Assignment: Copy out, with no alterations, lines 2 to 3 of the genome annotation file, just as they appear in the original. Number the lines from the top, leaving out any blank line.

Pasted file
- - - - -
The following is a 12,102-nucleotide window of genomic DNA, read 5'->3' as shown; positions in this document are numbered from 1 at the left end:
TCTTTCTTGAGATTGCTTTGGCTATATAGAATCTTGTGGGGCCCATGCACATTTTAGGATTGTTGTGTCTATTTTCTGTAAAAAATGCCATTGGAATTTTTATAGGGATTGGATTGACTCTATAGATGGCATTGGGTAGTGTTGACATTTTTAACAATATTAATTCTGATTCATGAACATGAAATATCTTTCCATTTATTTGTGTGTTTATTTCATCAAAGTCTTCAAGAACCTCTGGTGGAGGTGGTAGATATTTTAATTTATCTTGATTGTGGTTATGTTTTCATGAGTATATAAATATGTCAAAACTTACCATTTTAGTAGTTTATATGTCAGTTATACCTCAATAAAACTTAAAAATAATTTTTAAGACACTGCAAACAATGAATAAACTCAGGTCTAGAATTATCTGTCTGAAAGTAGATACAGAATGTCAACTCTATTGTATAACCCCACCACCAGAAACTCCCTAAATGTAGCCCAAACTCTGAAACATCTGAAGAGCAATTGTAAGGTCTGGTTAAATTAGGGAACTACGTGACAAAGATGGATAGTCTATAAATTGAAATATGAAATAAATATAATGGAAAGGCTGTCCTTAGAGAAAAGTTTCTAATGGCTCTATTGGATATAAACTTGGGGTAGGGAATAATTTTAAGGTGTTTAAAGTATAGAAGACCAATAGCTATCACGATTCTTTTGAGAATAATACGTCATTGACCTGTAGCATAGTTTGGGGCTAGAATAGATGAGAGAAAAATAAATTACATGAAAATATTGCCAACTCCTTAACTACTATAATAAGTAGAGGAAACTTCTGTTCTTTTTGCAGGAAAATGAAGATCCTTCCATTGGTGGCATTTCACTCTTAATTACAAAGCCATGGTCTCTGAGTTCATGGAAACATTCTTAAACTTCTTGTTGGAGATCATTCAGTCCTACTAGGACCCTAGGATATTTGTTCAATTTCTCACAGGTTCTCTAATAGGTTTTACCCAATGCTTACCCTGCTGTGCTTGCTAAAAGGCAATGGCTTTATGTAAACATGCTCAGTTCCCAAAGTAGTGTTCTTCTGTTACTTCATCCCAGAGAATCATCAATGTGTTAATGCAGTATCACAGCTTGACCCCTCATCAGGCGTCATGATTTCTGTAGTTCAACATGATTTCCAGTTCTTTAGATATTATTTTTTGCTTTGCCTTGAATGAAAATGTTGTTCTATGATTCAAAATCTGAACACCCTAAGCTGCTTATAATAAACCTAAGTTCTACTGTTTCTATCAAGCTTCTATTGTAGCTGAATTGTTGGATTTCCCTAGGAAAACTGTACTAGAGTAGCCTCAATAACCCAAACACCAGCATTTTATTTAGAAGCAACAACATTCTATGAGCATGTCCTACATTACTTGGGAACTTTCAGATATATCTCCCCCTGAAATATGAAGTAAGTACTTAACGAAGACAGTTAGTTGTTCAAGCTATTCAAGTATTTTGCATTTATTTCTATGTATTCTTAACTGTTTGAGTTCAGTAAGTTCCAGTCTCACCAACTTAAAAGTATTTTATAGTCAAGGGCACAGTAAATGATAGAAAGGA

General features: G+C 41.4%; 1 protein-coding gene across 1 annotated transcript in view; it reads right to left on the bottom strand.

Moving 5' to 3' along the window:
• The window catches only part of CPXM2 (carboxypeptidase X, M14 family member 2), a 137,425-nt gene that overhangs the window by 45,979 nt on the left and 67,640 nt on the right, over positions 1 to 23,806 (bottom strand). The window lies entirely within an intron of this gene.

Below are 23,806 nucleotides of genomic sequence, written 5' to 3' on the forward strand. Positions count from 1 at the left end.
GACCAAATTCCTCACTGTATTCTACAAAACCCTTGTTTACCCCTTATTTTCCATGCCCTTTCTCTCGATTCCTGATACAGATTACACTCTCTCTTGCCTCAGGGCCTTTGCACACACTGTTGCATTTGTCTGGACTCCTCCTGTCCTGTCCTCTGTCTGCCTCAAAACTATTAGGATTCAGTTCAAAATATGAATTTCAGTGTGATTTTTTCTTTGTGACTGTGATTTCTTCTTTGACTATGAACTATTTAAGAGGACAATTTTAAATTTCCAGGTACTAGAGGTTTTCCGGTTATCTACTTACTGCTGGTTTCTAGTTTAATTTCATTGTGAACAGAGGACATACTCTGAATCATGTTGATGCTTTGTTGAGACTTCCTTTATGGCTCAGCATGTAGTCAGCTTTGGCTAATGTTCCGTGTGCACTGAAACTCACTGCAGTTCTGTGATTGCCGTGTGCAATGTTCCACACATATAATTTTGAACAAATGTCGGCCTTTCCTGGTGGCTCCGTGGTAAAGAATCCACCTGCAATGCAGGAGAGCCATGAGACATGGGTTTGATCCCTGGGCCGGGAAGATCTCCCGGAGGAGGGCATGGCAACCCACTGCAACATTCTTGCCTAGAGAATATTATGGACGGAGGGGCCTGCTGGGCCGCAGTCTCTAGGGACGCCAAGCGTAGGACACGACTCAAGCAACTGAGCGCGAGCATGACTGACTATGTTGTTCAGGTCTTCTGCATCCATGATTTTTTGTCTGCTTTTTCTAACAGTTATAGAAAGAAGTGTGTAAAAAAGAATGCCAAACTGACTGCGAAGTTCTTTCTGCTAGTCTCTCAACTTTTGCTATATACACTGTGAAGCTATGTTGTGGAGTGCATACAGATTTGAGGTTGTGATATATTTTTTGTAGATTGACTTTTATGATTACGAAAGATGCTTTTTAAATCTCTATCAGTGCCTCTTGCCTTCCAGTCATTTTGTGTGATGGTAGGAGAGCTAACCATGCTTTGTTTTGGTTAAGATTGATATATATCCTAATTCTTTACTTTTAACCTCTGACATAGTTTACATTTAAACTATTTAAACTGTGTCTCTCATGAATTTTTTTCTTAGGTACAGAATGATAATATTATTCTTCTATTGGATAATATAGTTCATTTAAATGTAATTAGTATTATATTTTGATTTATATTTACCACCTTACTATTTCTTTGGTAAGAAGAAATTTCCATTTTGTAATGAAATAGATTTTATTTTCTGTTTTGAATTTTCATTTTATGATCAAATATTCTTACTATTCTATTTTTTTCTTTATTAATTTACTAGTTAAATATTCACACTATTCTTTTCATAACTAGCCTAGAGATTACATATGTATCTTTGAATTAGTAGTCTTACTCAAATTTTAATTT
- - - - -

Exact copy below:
TCTTTCTTGAGATTGCTTTGGCTATATAGAATCTTGTGGGGCCCATGCACATTTTAGGATTGTTGTGTCTATTTTCTGTAAAAAATGCCATTGGAATTTTTATAGGGATTGGATTGACTCTATAGATGGCATTGGGTAGTGTTGACATTTTTAACAATATTAATTCTGATTCATGAACATGAAATATCTTTCCATTTATTTGTGTGTTTATTTCATCAAAGTCTTCAAGAACCTCTGGTGGAGGTGGTAGATATTTTAATTTATCTTGATTGTGGTTATGTTTTCATGAGTATATAAATATGTCAAAACTTACCATTTTAGTAGTTTATATGTCAGTTATACCTCAATAAAACTTAAAAATAATTTTTAAGACACTGCAAACAATGAATAAACTCAGGTCTAGAATTATCTGTCTGAAAGTAGATACAGAATGTCAACTCTATTGTATAACCCCACCACCAGAAACTCCCTAAATGTAGCCCAAACTCTGAAACATCTGAAGAGCAATTGTAAGGTCTGGTTAAATTAGGGAACTACGTGACAAAGATGGATAGTCTATAAATTGAAATATGAAATAAATATAATGGAAAGGCTGTCCTTAGAGAAAAGTTTCTAATGGCTCTATTGGATATAAACTTGGGGTAGGGAATAATTTTAAGGTGTTTAAAGTATAGAAGACCAATAGCTATCACGATTCTTTTGAGAATAATACGTCATTGACCTGTAGCATAGTTTGGGGCTAGAATAGATGAGAGAAAAATAAATTACATGAAAATATTGCCAACTCCTTAACTACTATAATAAGTAGAGGAAACTTCTGTTCTTTTTGCAGGAAAATGAAGATCCTTCCATTGGTGGCATTTCACTCTTAATTACAAAGCCATGGTCTCTGAGTTCATGGAAACATTCTTAAACTTCTTGTTGGAGATCATTCAGTCCTACTAGGACCCTAGGATATTTGTTCAATTTCTCACAGGTTCTCTAATAGGTTTTACCCAATGCTTACCCTGCTGTGCTTGCTAAAAGGCAATGGCTTTATGTAAACATGCTCAGTTCCCAAAGTAGTGTTCTTCTGTTACTTCATCCCAGAGAATCATCAATGTGTTAATGCAGTATCACAGCTTGACCCCTCATCAGGCGTCATGATTTCTGTAGTTCAACATGATTTCCAGTTCTTTAGATATTATTTTTTGCTTTGCCTTGAATGAAAATGTTGTTCTATGATTCAAAATCTGAACACCCTAAGCTGCTTATAATAAACCTAAGTTCTACTGTTTCTATCAAGCTTCTATTGTAGCTGAATTGTTGGATTTCCCTAGGAAAACTGTACTAGAGTAGCCTCAATAACCCAAACACCAGCATTTTATTTAGAAGCAACAACATTCTATGAGCATGTCCTACATTACTTGGGAACTTTCAGATATATCTCCCCCTGAAATATGAAGTAAGTACTTAACGAAGACAGTTAGTTGTTCAAGCTATTCAAGTATTTTGCATTTATTTCTATGTATTCTTAACTGTTTGAGTTCAGTAAGTTCCAGTCTCACCAACTTAAAAGTATTTTATAGTCAAGGGCACAGTAAATGATAGAAAGGA

General features: G+C 41.4%; 1 protein-coding gene across 1 annotated transcript in view; it reads right to left on the bottom strand.